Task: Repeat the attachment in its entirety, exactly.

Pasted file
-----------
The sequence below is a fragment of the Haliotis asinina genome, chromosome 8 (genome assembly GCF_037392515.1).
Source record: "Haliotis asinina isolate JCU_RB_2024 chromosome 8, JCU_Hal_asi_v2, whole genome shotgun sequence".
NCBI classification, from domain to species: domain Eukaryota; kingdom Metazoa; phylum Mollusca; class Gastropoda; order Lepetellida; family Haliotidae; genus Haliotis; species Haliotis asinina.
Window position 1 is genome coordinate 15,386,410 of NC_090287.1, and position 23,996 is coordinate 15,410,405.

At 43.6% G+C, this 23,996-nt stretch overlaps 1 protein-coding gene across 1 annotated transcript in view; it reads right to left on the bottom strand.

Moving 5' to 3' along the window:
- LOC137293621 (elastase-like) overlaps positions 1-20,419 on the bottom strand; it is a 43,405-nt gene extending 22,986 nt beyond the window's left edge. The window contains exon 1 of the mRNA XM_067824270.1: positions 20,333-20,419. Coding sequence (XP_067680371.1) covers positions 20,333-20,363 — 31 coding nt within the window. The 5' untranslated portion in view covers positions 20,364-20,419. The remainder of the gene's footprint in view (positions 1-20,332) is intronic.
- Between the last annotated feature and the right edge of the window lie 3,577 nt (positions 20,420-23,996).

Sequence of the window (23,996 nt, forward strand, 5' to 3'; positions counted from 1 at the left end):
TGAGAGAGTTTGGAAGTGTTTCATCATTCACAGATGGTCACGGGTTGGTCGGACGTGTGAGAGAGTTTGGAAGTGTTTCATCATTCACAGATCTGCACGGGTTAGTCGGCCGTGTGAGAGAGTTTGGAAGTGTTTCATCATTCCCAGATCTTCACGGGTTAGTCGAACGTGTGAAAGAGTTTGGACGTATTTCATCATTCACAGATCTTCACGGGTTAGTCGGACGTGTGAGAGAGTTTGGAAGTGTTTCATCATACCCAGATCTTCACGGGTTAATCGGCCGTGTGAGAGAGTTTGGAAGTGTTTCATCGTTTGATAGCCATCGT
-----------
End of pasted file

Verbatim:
The sequence below is a fragment of the Haliotis asinina genome, chromosome 8 (genome assembly GCF_037392515.1).
Source record: "Haliotis asinina isolate JCU_RB_2024 chromosome 8, JCU_Hal_asi_v2, whole genome shotgun sequence".
NCBI classification, from domain to species: domain Eukaryota; kingdom Metazoa; phylum Mollusca; class Gastropoda; order Lepetellida; family Haliotidae; genus Haliotis; species Haliotis asinina.
Window position 1 is genome coordinate 15,386,410 of NC_090287.1, and position 23,996 is coordinate 15,410,405.

At 43.6% G+C, this 23,996-nt stretch overlaps 1 protein-coding gene across 1 annotated transcript in view; it reads right to left on the bottom strand.

Moving 5' to 3' along the window:
- LOC137293621 (elastase-like) overlaps positions 1-20,419 on the bottom strand; it is a 43,405-nt gene extending 22,986 nt beyond the window's left edge. The window contains exon 1 of the mRNA XM_067824270.1: positions 20,333-20,419. Coding sequence (XP_067680371.1) covers positions 20,333-20,363 — 31 coding nt within the window. The 5' untranslated portion in view covers positions 20,364-20,419. The remainder of the gene's footprint in view (positions 1-20,332) is intronic.
- Between the last annotated feature and the right edge of the window lie 3,577 nt (positions 20,420-23,996).

Sequence of the window (23,996 nt, forward strand, 5' to 3'; positions counted from 1 at the left end):
TGAGAGAGTTTGGAAGTGTTTCATCATTCACAGATGGTCACGGGTTGGTCGGACGTGTGAGAGAGTTTGGAAGTGTTTCATCATTCACAGATCTGCACGGGTTAGTCGGCCGTGTGAGAGAGTTTGGAAGTGTTTCATCATTCCCAGATCTTCACGGGTTAGTCGAACGTGTGAAAGAGTTTGGACGTATTTCATCATTCACAGATCTTCACGGGTTAGTCGGACGTGTGAGAGAGTTTGGAAGTGTTTCATCATACCCAGATCTTCACGGGTTAATCGGCCGTGTGAGAGAGTTTGGAAGTGTTTCATCGTTTGATAGCCATCGT